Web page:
View Full Version : Christian? Nah...
08-09-1999, 10:40 AM
Whats with the bashing of all other religions apart from your own (oh and not getting your facts right)? is it because people are too scared to admit that all Christians worship the same God or that they need to attack other denominations to "prove" that they are better than other people? What happened to love thy neighbour, or has it just changed to love thy neighbour as long as they go to the same church as you?
BTW I'm a Roman Catholic and we come under a lot of attack from all other denominations. We do not worship the saints, Mary or the Host.
Life is a fatal, sexually transmitted disease.
08-09-1999, 01:19 PM
I feel your pain. I'm a practicing pagan; we get even more flak than you do. (I spent twenty years as a Catholic, so I can make that comparison. =B^)
Right now, there's this whole controversy about pagans in the US armed forces, and whether they should be allowed to practice their religion on military bases. Some preacher from near Fort Bragg actually claims that Wiccans steal children and eat babies! I shit you not, people still think this kind of thing! He actually asked that people bring weapons to his services-- in his words, "in case a warlock tries to take one of our children". Bloody stupid son of a bitch, he is.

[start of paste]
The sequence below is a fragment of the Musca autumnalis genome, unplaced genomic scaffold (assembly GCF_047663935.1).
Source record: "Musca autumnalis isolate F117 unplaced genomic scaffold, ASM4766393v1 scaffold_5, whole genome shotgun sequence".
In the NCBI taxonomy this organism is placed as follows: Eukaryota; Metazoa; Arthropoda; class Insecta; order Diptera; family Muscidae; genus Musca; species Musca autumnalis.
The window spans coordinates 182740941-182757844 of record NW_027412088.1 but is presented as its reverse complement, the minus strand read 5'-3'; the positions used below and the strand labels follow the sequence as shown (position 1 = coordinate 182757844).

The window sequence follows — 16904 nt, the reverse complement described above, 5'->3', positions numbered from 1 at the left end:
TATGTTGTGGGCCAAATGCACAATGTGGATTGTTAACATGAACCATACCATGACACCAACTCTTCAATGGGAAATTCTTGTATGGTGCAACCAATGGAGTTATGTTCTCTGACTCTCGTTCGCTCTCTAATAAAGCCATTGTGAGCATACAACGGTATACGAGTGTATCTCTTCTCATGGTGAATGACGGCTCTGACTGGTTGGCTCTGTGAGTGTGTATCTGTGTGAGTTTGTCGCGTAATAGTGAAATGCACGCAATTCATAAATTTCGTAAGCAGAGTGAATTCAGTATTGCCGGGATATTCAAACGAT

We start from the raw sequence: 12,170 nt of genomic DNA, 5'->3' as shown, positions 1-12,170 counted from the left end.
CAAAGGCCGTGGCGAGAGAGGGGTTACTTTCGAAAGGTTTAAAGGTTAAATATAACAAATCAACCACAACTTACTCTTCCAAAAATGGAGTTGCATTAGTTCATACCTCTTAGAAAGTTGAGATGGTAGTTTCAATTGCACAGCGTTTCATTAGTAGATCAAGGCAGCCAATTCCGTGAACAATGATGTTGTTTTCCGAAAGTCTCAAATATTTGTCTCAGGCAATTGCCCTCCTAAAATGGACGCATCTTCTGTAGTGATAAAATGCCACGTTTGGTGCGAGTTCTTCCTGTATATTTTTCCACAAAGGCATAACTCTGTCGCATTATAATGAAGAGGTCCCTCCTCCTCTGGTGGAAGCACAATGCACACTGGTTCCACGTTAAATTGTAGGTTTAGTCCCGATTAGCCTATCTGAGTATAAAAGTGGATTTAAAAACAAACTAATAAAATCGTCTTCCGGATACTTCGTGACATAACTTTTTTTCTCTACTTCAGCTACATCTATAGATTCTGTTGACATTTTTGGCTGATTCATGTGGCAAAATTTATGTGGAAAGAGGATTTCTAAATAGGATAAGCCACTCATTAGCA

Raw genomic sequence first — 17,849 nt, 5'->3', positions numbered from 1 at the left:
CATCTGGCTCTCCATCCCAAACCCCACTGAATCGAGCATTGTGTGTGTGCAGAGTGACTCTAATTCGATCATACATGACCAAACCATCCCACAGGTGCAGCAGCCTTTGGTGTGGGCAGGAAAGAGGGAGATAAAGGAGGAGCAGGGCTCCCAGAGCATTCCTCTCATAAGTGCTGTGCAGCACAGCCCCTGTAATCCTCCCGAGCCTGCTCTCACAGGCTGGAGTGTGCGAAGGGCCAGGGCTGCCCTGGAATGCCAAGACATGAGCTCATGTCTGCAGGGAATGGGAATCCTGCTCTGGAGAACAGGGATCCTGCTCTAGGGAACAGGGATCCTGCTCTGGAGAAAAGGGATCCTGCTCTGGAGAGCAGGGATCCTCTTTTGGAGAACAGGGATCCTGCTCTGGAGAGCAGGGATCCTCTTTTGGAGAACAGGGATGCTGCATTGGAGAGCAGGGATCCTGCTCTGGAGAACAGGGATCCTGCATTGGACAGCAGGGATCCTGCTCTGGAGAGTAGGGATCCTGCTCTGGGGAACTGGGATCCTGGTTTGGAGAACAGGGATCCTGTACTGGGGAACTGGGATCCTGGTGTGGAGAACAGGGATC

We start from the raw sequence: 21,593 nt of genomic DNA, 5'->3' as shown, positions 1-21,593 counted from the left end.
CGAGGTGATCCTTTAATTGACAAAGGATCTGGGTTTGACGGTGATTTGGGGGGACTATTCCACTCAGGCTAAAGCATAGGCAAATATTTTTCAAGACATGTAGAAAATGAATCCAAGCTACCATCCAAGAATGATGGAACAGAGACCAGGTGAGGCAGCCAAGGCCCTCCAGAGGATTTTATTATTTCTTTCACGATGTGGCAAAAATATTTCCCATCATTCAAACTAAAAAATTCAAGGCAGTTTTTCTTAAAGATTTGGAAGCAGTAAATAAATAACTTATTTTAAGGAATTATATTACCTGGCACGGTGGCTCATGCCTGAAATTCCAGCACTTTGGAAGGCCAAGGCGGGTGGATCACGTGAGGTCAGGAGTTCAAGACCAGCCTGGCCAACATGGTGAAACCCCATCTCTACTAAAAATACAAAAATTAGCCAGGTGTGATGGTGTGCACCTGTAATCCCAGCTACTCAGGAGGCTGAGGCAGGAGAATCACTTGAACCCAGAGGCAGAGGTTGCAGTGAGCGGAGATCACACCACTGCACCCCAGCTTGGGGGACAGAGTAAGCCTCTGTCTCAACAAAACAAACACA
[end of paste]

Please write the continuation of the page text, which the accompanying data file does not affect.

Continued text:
Some other idiot said that pagans shouldn't be in the military because they are "self-professed pacifists." I guess he forgot all about the commandment in his own religion which says, "Thou Shalt Not Kill."
Ignorance and intolerance piss me off, no matter at whom they're directed. What really gets me is that the most intolerant people seem to be Christians-- the people whose savior supposedly bore a message of peace! What happened to "Love Thy Neighbor?" Or "Do Unto Others As Thou Wouldst Have Them Do Unto You?"
Grr, now I've gotten myself all worked up, and I'm gonna be cranky all day. But I really should stop ranting, because I know that this board isn't home to many bigots. (Though there are a few around. Hi, ARG220!)
Mr Thin Skin
08-09-1999, 02:13 PM
I realize that I'll get a lot of eye-rolling and groans from people of the 70's but, I think Robert Pirsig addressed this in Zen and the Art of Motorcycle Maintenance. My book is far away right now, but I think on page 189, he made the statement that those screaming the loudest about their beliefs, or dogma, are those that have the most uncertainty about their beliefs. "No one is shouting that the sun is going to rise tommorrow, they know it is." I probably goofed up that quote, but I tried. I suspect a lot of the shouting we hear is just people trying to convice themselves that their particular belief is valid.
08-09-1999, 03:46 PM